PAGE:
Spearfish Lake Tales
Contemporary Mainstream Books and Serials Online
After more than a month at sea, it felt a little strange to be back on land again. While it had been a pleasant voyage, with little really worthy of comment in the log, they were just a little tired of the close quarters on the Mary Sue. They decided to enjoy the space and creature comforts of a hotel room for a few days, and eat cooking that someone else had prepared. They found a reasonably priced if rather touristy hotel and prepared to settle in for a couple days. It was time to make some serious decisions about what to do next.
Not about going around the world; they’d had a month to talk about it on the way from Las Palmas, and the more they talked about it the better the idea seemed to be. They had never really reached a decision about it; it was just that as time went on it seemed to be more and more like the logical thing to do. They’d made only the most general plans about a route or schedule; the thing that was most important in the near term was that they had to be out of Panama by about the end of June or so, to avoid the Atlantic hurricane season. That could be done; if they went more or less direct, they could make it to Panama in a month and have plenty of time to spare.
The problem lay after that. The months of December through March are the Western Pacific typhoon season, so they didn’t want to go much beyond Tahiti until it was over with. The end of that season was eleven months off, and even taking their time they were only looking at about three months of actual sailing time. Even if they delayed leaving Panama as long as they could, they would have to spend six months doing something else.
That was something that could be done, but after the last few months they weren’t sure they wanted to do it in the Mary Sue. While it was a fine boat and certainly capable of the task, there was no doubt that the quarters on board were more than a little close for the two of them. While Mary and Matt liked being close to each other, after the stormy Mediterranean crossing and then the long crossing from Gibraltar, they were acutely aware of the Mary Sue’s space limitations.
“The problem is,” Matt said one lazy afternoon on the hotel’s terrace as they sipped on some kind of a fruity drink that involved rum, lime juice, and god only knew what else, “that as much as we like the Mary Sue, it’s too damn small.”
“Aye,” Mary agreed; it was nothing they hadn’t talked about before a good many times. “Everybody we’ve talked to can’t believe that we’re livin’ on a boat that small. But we’ve had no real problem livin’ aboard it for the last year, an’ the summer before that.”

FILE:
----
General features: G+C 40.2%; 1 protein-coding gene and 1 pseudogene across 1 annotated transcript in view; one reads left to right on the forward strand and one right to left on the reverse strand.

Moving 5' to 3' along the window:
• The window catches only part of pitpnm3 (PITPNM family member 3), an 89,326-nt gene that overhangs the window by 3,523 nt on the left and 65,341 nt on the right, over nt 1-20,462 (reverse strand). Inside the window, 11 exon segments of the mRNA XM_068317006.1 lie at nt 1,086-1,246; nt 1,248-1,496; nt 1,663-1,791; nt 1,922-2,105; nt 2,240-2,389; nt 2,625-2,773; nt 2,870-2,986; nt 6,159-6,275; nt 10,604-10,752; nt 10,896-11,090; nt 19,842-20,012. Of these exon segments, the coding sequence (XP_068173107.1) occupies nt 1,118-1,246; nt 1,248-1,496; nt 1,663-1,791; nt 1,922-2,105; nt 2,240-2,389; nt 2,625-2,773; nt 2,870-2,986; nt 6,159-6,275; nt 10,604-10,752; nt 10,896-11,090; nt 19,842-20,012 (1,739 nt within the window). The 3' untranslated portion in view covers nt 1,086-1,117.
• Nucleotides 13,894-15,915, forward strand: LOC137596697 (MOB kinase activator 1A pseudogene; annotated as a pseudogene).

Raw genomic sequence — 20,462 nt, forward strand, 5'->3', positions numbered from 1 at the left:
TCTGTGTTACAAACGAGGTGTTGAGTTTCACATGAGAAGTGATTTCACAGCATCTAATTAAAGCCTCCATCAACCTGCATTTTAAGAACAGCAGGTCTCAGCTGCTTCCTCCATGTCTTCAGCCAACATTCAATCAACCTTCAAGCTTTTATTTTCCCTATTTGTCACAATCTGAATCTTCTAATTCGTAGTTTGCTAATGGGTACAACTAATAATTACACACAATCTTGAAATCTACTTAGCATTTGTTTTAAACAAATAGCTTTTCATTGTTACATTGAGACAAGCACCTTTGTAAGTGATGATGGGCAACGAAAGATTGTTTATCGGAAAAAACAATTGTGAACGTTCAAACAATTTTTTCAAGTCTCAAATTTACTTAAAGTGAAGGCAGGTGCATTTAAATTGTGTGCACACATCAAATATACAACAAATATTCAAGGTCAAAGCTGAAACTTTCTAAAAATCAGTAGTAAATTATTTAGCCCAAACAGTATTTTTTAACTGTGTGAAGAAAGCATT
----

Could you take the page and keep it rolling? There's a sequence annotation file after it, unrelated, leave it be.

“The only reason we managed it as well as we did is that we were able to get off it, except when we did the crossings,” Matt added. “When we were on the canals last summer, it worked pretty well since we were able to get off and go for a walk, and maybe go get a hotel room for a while if it got too damn tight. Don’t get me wrong, I think the Mary Sue is a great boat and I hate to even think about selling her, but we have to be realistic. There are at least three places where we’re talking about five thousand mile passages. That means we have to consider a minimum of two months at sea, right there. And a lot of places we’re looking at, we’ll probably have to stay on the boat when we get into port anyway. To top it off, we have to take food and water for two of us for at least four months, and the Mary Sue just isn’t big enough to handle it. If I went alone I could manage it since I’d only need half the supplies, but I don’t plan on going without you.”
“I’d surely hate to be seein’ ye sail off without me,” she sighed. “An’ I agree, I’ve come ta like the little boat a good deal, but I wouldn’t mind a boat that’s big enough ta turn around in without havin’ ta go out on deck ta do it. Matt, you’re soundin’ like ye have somethin’ on your mind.”
“Not really,” he sighed. “I know the last couple days I’ve been thinking about an Alberg 35 I was looking at back years ago, when I was looking to buy the Mary Sue. That would be a boat big enough to live aboard comfortably, or haul the supplies we’d need for a trip like we’re talking about.”
“An’ ye think it might be for sale?”
“Probably not,” he shrugged. “Hell, that was a long time ago, but at least it gives me something to picture in my mind. I was real tempted to buy it way back then, but it seemed like too big a boat for me to handle. It might not have been, but I was trying to keep things minimal. And really, the Mary Sue was ideal for what I wanted it for, then. Something like that Alberg 35 would be big enough for us to live aboard permanently, or at least for a long time.”
“You’re thinkin’ of keepin’ on doin’ this, then, b’y? I can’t say as I mind the idea, but I have ta tell ye that I don’t think I’d want ta do it in a boat as small as the Mary Sue. The last couple weeks the thought of how much room there was in the house in Blanche Tickle kept crossin’ my mind.”
“Mine, too,” he sighed. “The joker in the deck is that if we were to buy a bigger boat, say, an Alberg 35 just for the sake of talking, we couldn’t just hop on board and take off around the world. A boat like that could be as old as the Mary Sue, and most likely wouldn’t be set up for long distance voyaging, just for hopping around along the coast. It could take months to inspect everything, fix what needed to it, and otherwise get it set up to do what we want to do. There’s no way in hell we could be in Panama by the end of June, even if the boat we wanted was docked right next to the Mary Sue right now.”